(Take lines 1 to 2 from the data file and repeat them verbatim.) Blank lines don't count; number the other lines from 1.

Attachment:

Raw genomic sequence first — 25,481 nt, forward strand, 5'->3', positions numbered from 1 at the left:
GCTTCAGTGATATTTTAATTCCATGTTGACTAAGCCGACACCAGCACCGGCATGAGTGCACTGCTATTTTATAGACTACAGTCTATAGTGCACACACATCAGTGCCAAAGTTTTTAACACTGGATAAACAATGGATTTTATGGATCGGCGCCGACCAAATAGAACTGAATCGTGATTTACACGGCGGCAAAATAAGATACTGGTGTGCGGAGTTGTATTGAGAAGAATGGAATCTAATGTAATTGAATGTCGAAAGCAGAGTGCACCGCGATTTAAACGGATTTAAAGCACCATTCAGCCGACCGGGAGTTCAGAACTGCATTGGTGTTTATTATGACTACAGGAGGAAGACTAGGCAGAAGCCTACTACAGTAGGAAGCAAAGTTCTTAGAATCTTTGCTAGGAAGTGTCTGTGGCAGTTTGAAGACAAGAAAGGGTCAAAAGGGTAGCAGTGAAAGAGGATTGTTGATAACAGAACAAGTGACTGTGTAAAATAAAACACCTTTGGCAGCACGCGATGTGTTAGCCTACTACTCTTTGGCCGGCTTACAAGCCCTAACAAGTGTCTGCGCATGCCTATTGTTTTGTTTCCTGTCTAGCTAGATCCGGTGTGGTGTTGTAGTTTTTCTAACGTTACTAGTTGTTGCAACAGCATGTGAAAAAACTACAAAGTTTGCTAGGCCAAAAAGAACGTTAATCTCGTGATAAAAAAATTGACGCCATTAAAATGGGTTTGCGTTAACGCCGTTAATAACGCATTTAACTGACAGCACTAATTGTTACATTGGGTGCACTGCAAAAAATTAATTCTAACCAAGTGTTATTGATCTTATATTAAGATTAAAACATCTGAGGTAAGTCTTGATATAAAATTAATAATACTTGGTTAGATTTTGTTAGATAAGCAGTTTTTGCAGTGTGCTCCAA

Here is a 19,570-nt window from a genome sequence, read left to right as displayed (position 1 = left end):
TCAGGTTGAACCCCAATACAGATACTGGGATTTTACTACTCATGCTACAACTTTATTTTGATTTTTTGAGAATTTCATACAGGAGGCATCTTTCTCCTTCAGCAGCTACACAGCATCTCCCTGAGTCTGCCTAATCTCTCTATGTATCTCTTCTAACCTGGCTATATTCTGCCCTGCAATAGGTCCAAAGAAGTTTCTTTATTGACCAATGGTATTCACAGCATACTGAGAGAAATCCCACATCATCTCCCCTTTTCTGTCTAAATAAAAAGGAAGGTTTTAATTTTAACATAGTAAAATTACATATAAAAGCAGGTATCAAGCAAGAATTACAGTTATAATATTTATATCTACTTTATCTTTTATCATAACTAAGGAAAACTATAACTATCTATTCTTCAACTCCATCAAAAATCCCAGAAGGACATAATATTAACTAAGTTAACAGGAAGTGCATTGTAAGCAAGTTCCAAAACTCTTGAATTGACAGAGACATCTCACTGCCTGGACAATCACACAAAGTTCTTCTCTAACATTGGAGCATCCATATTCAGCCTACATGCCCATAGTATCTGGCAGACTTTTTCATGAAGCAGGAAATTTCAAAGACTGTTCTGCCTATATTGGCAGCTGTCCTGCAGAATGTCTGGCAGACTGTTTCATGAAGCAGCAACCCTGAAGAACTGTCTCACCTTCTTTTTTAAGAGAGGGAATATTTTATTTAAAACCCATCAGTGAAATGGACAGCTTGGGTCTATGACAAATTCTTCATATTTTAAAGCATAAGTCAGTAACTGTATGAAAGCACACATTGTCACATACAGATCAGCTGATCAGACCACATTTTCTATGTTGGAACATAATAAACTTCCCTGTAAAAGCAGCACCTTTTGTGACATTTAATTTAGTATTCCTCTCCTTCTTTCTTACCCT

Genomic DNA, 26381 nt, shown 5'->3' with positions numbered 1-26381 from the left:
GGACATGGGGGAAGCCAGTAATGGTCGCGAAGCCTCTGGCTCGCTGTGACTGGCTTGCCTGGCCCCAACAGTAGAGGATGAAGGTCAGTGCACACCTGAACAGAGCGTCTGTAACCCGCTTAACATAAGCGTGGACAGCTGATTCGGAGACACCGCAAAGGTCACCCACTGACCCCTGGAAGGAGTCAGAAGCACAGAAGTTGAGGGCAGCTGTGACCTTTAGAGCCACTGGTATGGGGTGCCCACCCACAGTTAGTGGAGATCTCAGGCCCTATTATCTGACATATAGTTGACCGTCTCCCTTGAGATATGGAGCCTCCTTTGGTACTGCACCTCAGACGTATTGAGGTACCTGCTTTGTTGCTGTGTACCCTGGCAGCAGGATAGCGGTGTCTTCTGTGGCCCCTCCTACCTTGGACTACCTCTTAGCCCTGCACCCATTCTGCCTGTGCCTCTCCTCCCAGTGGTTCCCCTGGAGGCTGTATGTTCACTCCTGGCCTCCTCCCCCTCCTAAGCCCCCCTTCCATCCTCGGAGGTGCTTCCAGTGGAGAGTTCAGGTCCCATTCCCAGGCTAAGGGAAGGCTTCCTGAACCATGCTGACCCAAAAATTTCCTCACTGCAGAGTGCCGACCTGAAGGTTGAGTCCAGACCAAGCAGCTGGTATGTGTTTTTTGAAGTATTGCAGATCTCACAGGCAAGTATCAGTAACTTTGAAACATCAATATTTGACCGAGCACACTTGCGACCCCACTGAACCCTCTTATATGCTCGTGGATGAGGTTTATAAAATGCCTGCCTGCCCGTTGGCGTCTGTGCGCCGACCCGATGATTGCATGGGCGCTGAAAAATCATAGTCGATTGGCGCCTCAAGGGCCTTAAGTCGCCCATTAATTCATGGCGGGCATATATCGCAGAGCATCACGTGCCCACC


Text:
Raw genomic sequence first — 25,481 nt, forward strand, 5'->3', positions numbered from 1 at the left:
GCTTCAGTGATATTTTAATTCCATGTTGACTAAGCCGACACCAGCACCGGCATGAGTGCACTGCTATTTTATAGACTACAGTCTATAGTGCACACACATCAGTGCCAAAGTTTTTAACACTGGATAAACAATGGATTTTATGGATCGGCGCCGACCAAATAGAACTGAATCGTGATTTACACGGCGGCAAAATAAGATACTGGTGTGCGGAGTTGTATTGAGAAGAATGGAATCTAATGTAATTGAATGTCGAAAGCAGAGTGCACCGCGATTTAAACGGATTTAAAGCACCATTCAGCCGACCGGGAGTTCAGAACTGCATTGGTGTTTATTATGACTACAGGAGGAAGACTAGGCAGAAGCCTACTACAGTAGGAAGCAAAGTTCTTAGAATCTTTGCTAGGAAGTGTCTGTGGCAGTTTGAAGACAAGAAAGGGTCAAAAGGGTAGCAGTGAAAGAGGATTGTTGATAACAGAACAAGTGACTGTGTAAAATAAAACACCTTTGGCAGCACGCGATGTGTTAGCCTACTACTCTTTGGCCGGCTTACAAGCCCTAACAAGTGTCTGCGCATGCCTATTGTTTTGTTTCCTGTCTAGCTAGATCCGGTGTGGTGTTGTAGTTTTTCTAACGTTACTAGTTGTTGCAACAGCATGTGAAAAAACTACAAAGTTTGCTAGGCCAAAAAGAACGTTAATCTCGTGATAAAAAAATTGACGCCATTAAAATGGGTTTGCGTTAACGCCGTTAATAACGCATTTAACTGACAGCACTAATTGTTACATTGGGTGCACTGCAAAAAATTAATTCTAACCAAGTGTTATTGATCTTATATTAAGATTAAAACATCTGAGGTAAGTCTTGATATAAAATTAATAATACTTGGTTAGATTTTGTTAGATAAGCAGTTTTTGCAGTGTGCTCCAA